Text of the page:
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Calendula Infused Oil & Tincture

Exploring the medicinal qualities of the calendula flower!

Calendula has definitely become a favourite of mine, bringing with it an abundance of warm yellow and orange sunshine colours to the garden.. and my meals! My interest to promote growing, cooking and eating what's available to us seasonally and locally applies not only to the fruit and veg we can grow here in the UK, but also to the myriad of herbs and flowers available to us. Especially as I continue to discover the amazing medicinal properties that so many plants around me have to offer (of which so many of us don't know!) - and how simple it is for us to utilise them! Calendula in particular is quick to grow and is easy to cultivate from seed, plus it helps to keep many common garden bugs at bay! With this in mind, my first experiments with calendula have been to go through the process of growing and caring for the flowers and subsequently harvesting and preparing oils and tinctures to share with my family and friends. With Biodynamic Gardening being a particular interest of mine, I've worked with the flowers in such a way that is in harmony with the biodynamic rhythms. Below you'll find the benefits to both the oil and tincture preparations and the ways in which I went about creating them.


CALENDULA OIL BENEFITS

Calendula is known for working its magic by promoting cell repair and growth, coupled with its natural anti-septic, anti-fungal, and anti-inflammatory properties. It can be beneficial for dry skin, cracks, eczema, acne, scrapes, minor burns and sunburns, rashes, chapped lips, and bug bites. It helps to reduce inflammation and promotes wound healing.



HOW TO MAKE CALENDULA INFUSED OIL

  1. Fill a glass jar 2/3 of the way full with dried calendula flowers (organically grown). If you're using fresh calendula, wilt for 12 hours to remove most of the moisture (too much moisture will cause the oil to go rancid) before adding to the jar.

  2. Pour organic olive oil* into the jar, making sure to cover the flowers by at least one inch with the oil so they will have space to expand.

  3. Stir well and cap the jar tightly.

  4. Place the jar in a warm, sunny windowsill and shake once or more daily.

  5. After 4 to 6 weeks, strain the herbs out using muslin cloth.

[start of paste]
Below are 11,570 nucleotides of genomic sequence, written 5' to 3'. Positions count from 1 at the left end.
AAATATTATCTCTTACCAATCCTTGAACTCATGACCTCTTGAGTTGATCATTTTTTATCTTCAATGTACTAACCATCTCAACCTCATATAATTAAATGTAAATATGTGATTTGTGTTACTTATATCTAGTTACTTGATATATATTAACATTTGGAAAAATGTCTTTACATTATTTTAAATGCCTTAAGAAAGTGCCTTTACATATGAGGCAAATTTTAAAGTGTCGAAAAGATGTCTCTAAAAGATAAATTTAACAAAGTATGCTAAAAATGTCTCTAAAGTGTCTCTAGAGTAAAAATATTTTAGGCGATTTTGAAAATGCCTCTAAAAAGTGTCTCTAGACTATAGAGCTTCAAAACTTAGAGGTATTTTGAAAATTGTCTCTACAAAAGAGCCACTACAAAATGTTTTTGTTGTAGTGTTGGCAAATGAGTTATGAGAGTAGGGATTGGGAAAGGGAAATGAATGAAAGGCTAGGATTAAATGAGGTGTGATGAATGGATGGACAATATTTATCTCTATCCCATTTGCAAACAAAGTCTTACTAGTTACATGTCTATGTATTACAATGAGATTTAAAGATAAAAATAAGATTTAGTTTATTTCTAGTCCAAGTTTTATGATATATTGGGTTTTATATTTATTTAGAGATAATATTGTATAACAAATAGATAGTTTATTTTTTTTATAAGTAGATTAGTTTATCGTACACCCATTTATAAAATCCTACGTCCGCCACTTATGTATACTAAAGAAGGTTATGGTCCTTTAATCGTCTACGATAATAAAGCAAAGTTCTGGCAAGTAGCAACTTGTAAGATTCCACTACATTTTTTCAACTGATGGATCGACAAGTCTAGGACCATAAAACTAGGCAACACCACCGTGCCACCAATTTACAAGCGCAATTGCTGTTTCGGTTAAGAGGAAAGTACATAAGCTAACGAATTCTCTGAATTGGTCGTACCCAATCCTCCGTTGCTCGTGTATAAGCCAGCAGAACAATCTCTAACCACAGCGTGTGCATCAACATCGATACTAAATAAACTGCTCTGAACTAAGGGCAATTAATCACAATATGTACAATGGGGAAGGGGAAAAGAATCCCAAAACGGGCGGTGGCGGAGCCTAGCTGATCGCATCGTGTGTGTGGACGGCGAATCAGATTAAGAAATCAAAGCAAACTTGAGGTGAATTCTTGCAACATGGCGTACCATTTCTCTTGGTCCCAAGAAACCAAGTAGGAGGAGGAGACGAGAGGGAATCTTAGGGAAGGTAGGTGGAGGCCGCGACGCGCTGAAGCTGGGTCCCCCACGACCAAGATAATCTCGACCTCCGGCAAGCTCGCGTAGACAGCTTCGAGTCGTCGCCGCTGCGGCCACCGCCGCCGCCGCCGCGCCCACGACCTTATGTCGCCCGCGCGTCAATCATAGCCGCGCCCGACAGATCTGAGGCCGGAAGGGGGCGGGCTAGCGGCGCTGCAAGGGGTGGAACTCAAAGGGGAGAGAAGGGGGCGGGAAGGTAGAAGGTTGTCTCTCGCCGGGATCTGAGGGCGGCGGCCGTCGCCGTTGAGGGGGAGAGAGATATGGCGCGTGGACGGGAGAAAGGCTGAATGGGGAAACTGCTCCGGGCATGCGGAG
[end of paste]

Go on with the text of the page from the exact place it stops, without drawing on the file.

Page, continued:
6. Pour the infused oil into airtight sterilised glass bottles and store in a cool, dark place.

  7. The oil should last up to one year

*olive oil is thought to be one of the best as it is less likely to go rancid, but good alternatives are coconut, jojoba, sunflower and almond oils.


CALENDULA TINCTURE BENEFITS

The tincture supports the lymphatic system and encourages a healthy immune response, making for a valuable autumn and winter ally, calendula is mildly bitter and supports liver function, which in turn encourages healthy skin, healthy hormone balance, and the digestive system of the body.


HOW TO MAKE CALENDULA TINCTURE

  1. Gather together a collection of sterilised airtight jars

  2. For fresh flowers: fill 2/3 of a jar with chopped or ground fresh flowers. For dried flowers: fill 1/2 a jar with finely chopped dried flowers

  3. Fill the rest of the jar with organic vodka

  4. Let the mixture infuse in a cool dark place for 6 - 8 weeks, shaking the jars daily

  5. When happy with the flavour, strain through a muslin, squeezing out every last drop of liquid to ensure you've got all the herb compound

  6. Transfer to sterilised amber bottles and store in a refrigerator

  7. Can be kept for up to one year

  8. Can use medicinally, diluted in tea or soft drinks.

The same process can be applied to preparing other flower and herbal infusions and tinctures. A book I have found particularly useful as an intro into growing and caring for your own herbs and flowers, and knowing what to do with them both in terms of their culinary uses and home remedies, has been 'Grow your own Botanicals' by Cinead McTernan.

Grown using biodynamic methods at Fferm Y Felin, Felin Uchaf.

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